120 Clarence St
Ontario Tourism Region : The Great Waterway
- Postcards above used with permission from A Great Lakes Treasury of Old Postcards 2007 Lorenzo Marcolin, MD 176 pp. For Copies call the Huronia Museum 705 526 2844 or email email@example.com
Pop. 110,327. In Frontenac C., on L. Ontario at the head of the St. Lawrence R. and mouth of the Cataraqui R. and Hwy 401 and C. Rds. 2,10, & 33, 75 km. E of Belleville.
In 1671, fur trader Rene Robert Cavelier, Sieur de la Salle recommended the building of a fort and fur-trading post at the site of present-day Kingston, then called Cataraqui, a First Nations Peoples word for "rocks standing in water." Two years later Count Frontenac, governor of New France, met with local First Nations Peoples chiefs to assure them his intentions were peaceful.
He then built Fort Frontenac, appointing LaSalle as commander. The following year, LaSalle was granted the fort and surrounding lands as a seigneury. In 1756 the fort was used by French commander-in-chief Montcalm to attack the British during the Seven Years War for control of Canada.
In 1758 the fort was captured by the British under Col. John Bradstreet. The walls were destroyed, the garrison withdrew to Montreal, and French rule at Cataraqui ended.
In 1783 surveyor John Collins laid out the town plot of Kingston, and the following year a group of United Empire Loyalists arrived to build homes. They named the place Kings Town after George III, but the name soon contracted to its present form. Because of its location at the head of the St. Lawrence R. where goods were changed from river to lake boats, Kingston soon became an important trading centre.
In 1792 it became the seat of government of Upper Canada. Lt.-Gov. John Graves Simcoe did not feel Kingston was a suitable site for a capital, so he named Newark (now Niagara-on-the-Lake) as capital, and then York (Toronto). During the War of 1812, Fort Henry was built at Kingston at enormous cost to the British. Thanks to errors in American strategy, Kingston was overlooked in the war, and today the magnificent fort is one of Ontarios premier tourist attractions.
In 1841 Kingston became the capital of United Canada -- the name given newly united Upper and Lower Canada -- and in 1843 the town began building a grand domed hall that is a magnificent example of British Renaissance Tuscan Revival-style architecture and 19th-century craftsmanship in limestone. The hall was no sooner completed than the government moved the capital to Montreal.
Another of Kingstons many historic buildings is Bellevue House where Canadas first prime minister, Sir John A. Macdonald, lived for a year. The house is an Italian-style villa built between 1838 and 1840 and is furnished as it likely was during Macdonalds tenancy. It is operated by Parks Canada which maintains the grounds in the style of the 1840s and there is a visitor centre with films and an extensive display introducing Macdonalds life and career. A plaque in Confederation Park recalls The Kings Royal Regiment of New York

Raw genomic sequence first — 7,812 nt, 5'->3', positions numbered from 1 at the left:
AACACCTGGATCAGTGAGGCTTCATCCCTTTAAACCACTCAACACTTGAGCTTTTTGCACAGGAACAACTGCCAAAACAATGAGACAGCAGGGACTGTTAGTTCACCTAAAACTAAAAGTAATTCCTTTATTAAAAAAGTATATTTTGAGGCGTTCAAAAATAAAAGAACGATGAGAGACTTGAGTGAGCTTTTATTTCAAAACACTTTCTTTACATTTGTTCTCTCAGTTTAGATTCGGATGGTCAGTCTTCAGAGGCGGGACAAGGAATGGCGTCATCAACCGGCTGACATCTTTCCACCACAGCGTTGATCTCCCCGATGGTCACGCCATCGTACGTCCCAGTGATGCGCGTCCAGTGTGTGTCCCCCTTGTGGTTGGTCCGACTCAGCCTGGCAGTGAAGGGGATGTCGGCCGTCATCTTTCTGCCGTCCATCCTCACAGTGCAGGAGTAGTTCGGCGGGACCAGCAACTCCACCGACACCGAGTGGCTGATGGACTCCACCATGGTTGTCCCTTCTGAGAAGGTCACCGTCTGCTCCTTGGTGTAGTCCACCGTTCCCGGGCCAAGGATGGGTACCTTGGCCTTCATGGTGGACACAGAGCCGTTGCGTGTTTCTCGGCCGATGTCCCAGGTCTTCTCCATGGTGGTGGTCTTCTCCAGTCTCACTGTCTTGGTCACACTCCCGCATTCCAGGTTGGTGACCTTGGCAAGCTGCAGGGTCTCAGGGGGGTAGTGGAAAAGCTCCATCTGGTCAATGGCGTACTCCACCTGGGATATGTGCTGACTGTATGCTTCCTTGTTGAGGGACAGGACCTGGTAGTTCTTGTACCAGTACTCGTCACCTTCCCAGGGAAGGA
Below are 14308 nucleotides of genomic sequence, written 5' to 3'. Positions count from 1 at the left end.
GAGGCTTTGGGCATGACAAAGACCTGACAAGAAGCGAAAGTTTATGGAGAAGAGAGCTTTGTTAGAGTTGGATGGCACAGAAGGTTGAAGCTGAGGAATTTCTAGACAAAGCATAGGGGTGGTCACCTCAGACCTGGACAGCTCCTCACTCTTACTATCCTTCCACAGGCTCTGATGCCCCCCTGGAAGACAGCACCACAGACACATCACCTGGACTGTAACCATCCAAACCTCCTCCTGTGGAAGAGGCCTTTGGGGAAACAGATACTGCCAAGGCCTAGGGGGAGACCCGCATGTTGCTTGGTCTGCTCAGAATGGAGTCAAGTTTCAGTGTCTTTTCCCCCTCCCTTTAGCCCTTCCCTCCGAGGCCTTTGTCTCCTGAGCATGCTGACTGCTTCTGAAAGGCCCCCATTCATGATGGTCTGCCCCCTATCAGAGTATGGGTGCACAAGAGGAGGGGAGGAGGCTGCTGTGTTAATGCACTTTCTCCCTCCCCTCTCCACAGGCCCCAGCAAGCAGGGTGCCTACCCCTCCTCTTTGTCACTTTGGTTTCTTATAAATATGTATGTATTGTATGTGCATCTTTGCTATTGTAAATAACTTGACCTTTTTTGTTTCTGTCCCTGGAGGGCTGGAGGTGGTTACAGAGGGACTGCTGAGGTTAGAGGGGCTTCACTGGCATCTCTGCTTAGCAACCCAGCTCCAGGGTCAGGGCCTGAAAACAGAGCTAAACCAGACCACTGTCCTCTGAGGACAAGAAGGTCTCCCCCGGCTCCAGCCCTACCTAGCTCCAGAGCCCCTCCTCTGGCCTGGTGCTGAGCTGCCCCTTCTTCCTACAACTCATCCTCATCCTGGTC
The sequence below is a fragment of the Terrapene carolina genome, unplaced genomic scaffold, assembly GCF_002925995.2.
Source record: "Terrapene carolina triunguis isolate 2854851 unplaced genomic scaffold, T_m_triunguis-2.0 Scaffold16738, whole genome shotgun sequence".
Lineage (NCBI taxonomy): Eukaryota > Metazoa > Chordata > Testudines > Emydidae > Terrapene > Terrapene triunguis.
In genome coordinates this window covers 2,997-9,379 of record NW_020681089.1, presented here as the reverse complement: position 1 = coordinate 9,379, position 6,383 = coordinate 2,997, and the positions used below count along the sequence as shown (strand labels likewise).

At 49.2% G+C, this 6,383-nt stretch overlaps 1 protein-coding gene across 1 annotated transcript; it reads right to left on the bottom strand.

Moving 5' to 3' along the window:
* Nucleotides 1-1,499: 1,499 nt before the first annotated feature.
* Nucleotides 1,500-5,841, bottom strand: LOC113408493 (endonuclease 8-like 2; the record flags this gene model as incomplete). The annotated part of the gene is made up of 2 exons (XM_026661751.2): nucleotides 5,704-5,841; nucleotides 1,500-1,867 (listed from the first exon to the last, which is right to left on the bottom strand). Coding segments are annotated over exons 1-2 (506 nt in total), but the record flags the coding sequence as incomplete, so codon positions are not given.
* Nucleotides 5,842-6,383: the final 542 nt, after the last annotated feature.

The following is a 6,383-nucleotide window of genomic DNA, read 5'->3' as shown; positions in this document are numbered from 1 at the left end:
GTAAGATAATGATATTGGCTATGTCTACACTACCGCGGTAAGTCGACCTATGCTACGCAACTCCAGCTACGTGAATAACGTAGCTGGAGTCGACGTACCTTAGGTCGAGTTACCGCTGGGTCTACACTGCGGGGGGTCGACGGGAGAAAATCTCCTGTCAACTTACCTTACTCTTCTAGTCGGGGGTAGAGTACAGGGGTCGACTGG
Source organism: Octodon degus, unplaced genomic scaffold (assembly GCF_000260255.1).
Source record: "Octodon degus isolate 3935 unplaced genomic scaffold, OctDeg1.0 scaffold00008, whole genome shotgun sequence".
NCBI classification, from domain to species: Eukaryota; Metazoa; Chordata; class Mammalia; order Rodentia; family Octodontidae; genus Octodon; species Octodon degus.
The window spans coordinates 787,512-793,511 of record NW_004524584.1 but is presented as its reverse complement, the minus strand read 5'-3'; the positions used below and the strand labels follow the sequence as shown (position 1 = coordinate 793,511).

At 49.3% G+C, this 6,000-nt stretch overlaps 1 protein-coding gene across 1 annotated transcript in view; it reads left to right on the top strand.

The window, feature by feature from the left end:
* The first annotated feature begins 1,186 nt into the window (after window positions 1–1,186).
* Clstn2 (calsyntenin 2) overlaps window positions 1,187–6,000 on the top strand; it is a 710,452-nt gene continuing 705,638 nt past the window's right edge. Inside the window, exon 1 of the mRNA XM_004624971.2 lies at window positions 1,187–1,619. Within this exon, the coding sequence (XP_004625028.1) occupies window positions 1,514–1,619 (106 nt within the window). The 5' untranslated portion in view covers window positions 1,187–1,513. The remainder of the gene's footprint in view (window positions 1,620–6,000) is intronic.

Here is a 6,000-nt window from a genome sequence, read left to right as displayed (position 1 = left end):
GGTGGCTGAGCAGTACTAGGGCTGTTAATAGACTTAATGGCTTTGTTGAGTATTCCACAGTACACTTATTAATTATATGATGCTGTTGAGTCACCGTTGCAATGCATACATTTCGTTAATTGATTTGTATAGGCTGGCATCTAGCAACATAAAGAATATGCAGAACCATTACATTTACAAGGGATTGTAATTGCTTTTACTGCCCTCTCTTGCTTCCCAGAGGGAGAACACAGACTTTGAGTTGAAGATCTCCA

also known as the Royal Greens and Sir John Johnsons Corps.
The loyalist regiment was raised in 1775 from the Highland Scottish and other settlers on Johnsons estates in New York. The "Royal Yorkers" was the largest loyalist corps in the Northern Department (the old province of Quebec) during the American Revolution. When the regiment was disbanded, many of the men settled in townships bordering the St. Lawrence R. Rev. John Stuart (1740-1811), the first resident Anglican priest in Upper Canada, settled at Cataraqui in 1785 and ministered to First Nations Peoples and loyalist settlers in the Quinte area and as far west as the Grand R. (Kitchener area).
A plaque at St. Pauls Church recalls Molly Brant (1736-1796). Her First Nations Peoples name was Degonwadonti and she was highly respected by her fellow Mohawks and governing officials. She was born in the Ohio Valley and played a leading role in persuading the Iroquois Confederacy to support Britain during the American Revolution. She fled to Canada in 1777, living first at Niagara and later on land granted to her at Cataraqui.
Kingston native Sir Oliver Mowat (1820-1903) was Ontarios third premier, and held the office for almost 25 years, from 1872-1896. He also served as postmastergeneral of the Province of Canada and lieutenant-governor of Ontario; in 1847 the potato famine brought a wave of immigration to North America and with it, a major outbreak of typhus. In Kingston, 1,400 people died of the disease.
The first optical astronomical observatory in Ontario was established in Kingston in 1855 after a solar eclipse aroused public interest in astronomical study. The observatory produced barometric readings, fixed meridians for surveying purposes, provided a time service and recorded astronomical observations. The city is home to Royal Military College of Canada, Queens University, and Kingston Penetentia;y. Kingston "Pen" is likely the best known of Ontarios 14 prisons, but there are others in and around Kingston.
From Ontario Place Names 2007 David E. Scott Ph. 866 471 4123 or 905 680 7884
Natural Resources Canada in Frontenac County.
Address of this page: http://www.ruralroutes.com/kingstonontario